Smart Systems are "intelligent" devices or systems which capture data from their environment over integrated sensors, process the data independently using electronics and related software, and react in an appropriate way to the signal by means of an actuator.
Smart Systems are used in medical technology (e.g. intelligent implants), production engineering, the automotive industry (e.g. driver assistance systems), logistics, safety technology and information and communications technology. Safety aspects, reliability, miniaturization, energy consumption and intelligent data processing are critical factors in the development of intelligent systems.
At Furtwangen University interdisciplinary research projects are carried out on technology developments for the manufacture of miniaturized sensors and actuators, on signal capture and processing, on the development of embedded systems, on smart implant systems and on optical systems.
Smart systems research focuses on processes for the design, modelling, simulation, manufacture and characterization of minaturized systems.
Highly-qualified scientists and a well-equipped cleanroom (Nano- and Microsystems Technology Lab) for the manufacture of SI-based smart systems provide ideal conditions for such developments as:
- Micromechanical sensors for measuring movement, pitch, sound, pressure, and moisture
- Microelectronics for processing digital and analogue signals
- Structuring and characterisation at the nano level
Modern CAD, FEM and VHDL tools are used for design and simulation. Highly-precise measuring instruments (AFM, SEM, various imaging interference processes, profilometer) are also available for characterization.
Most of our projects are conducted in close collaboration with research partners such as the University of Freiburg, the Institute for Microtechnology and Information Engineering (Institut für Mikrotechnik und Informationstechnik), and the Fraunhofer Institute for Physical Measurement Techniques (Fraunhofer Gesellschaft für Physikalische Messtechnik) in Germany, as well as international partners such as the MFA Budapest (Hungary) and the Tula State University (Russia).
The GenMik Mechanisms of Microstructure Generation cooperative PhD programme offered jointly with the University of Freiburg, IMTEK, also deals with this area of technology.
The focus of smart systems' research is the improvement and adaptability of the intellligence of Embedded Systems with regard to their interaction with their environment and the extraction of information from sensors. On the one hand in interdisciplinary projects new sensors are developed which become more powerful through innovative signal changes. On the other hand, sensor data are analysed in a completely new way to gain new knowledge. For example current and voltage values from intelligent electricity meters (smart meters) is used to develop algorithms which refer back to the connected device.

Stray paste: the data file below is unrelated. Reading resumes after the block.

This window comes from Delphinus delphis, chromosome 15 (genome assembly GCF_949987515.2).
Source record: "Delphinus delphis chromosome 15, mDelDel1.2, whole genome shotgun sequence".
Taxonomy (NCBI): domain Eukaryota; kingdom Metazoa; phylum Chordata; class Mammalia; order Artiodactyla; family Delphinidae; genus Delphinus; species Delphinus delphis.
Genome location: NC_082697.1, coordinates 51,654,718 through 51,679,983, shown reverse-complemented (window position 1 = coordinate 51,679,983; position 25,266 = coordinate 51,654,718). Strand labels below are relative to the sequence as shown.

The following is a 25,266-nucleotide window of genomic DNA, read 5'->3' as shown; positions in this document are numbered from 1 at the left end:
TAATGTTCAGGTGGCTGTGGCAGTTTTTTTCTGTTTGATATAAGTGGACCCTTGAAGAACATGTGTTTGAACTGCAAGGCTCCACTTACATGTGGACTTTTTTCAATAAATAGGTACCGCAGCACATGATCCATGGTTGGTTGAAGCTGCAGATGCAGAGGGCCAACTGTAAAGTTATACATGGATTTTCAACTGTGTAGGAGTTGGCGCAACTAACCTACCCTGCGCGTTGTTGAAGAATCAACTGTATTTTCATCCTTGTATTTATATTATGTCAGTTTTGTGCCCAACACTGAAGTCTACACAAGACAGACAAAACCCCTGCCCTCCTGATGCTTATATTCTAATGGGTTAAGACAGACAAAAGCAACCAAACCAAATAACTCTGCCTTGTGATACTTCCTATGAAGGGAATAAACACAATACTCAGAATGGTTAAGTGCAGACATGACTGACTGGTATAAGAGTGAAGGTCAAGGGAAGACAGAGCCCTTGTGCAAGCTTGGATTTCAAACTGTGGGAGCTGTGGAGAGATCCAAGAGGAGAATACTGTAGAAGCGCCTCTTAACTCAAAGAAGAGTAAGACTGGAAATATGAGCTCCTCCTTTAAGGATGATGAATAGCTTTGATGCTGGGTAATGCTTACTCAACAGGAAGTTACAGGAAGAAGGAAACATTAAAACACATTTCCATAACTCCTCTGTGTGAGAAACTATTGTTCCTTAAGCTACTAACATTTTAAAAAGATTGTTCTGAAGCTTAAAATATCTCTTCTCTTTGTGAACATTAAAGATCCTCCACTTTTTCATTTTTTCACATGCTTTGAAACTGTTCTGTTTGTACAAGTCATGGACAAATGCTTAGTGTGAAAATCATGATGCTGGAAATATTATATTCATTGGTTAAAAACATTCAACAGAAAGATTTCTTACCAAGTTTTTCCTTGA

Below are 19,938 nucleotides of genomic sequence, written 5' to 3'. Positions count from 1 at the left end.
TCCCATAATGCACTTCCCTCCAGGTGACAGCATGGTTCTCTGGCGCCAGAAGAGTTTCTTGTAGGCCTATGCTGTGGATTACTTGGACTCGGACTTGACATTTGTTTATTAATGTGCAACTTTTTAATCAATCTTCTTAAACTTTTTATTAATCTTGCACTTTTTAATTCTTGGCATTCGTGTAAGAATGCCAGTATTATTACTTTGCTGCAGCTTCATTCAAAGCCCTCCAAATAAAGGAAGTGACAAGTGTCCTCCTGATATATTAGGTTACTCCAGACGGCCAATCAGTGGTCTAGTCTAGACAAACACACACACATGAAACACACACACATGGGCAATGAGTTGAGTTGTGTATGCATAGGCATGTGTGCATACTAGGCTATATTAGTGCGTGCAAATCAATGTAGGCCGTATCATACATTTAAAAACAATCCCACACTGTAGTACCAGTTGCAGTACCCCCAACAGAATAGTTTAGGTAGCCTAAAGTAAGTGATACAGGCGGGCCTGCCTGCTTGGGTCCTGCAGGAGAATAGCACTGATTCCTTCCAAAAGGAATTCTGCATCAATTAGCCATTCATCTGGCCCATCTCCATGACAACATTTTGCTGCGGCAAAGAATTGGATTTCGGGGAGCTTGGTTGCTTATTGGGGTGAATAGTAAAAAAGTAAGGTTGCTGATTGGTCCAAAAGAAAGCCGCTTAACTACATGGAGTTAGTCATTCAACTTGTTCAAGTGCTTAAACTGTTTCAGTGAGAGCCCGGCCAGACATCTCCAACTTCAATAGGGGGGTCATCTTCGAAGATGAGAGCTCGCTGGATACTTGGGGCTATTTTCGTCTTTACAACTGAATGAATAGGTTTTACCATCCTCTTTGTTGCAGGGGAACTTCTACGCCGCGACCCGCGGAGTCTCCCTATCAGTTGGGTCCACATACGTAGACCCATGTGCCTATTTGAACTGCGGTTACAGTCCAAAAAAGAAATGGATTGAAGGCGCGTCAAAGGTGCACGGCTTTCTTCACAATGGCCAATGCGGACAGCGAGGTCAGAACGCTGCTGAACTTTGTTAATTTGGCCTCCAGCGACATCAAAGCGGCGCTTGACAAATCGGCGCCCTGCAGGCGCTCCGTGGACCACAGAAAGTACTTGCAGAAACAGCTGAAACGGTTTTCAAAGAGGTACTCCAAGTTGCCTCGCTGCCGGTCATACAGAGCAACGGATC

The research group of Prof. Benyoucef is involved in the development and research of signal change algorithms in Smart Systems.
Currently there are significant advances in the areas of "miniaturization", "computerization" and "biologicifation", particularly in medical engineering. In the "Smart Implant Systems“ research area, miniature components and systems for medical technology and biological applications (micromedicine) are developed. Micromedicine is particularly important in the area of implants (integration of sensors, stimulation, neurosignal deflection, medicine dosing) and for telemetric processes.
Smart Implant Systems provide innovative ways to observe the state of health of humans and to provide therapy for illnesses. They make it possible for patients to continue to live independently and support the sustainable goal of providing improved quality of life for an aging society. The Smart Implant Systems of micromedicine make it possible to treat illnesses more effectively through individualized medicine. This area of research is headed by Prof. Bucher.
The focus of the work is on the development and validation of customized functional surfaces and materials for medical products, particularly for Smart Implant Systems. Particular emphasis is put on the long-term stability of implanted flexible electrode arrays. Prof. Bucher has a great deal of experience in the areas of thin film technology and micro-electrodes, as proven by 20 publications on the subject. There is a close cooperation with the Micromedicine and Surface technology AG of the Natural Science and Medical institute (NMI) at the University of Tübingen.
Research involves light technology measurements, optical design and the use of LEDs in interiors and exteriors. Parameters such as efficient light cabling, light distribution, illumination levels, light density, light intensity, blending and colour rendering will be examined.
Research fields include socially-relevant questions such as the development of cities, security, mobility and experiments into the connection between light and health.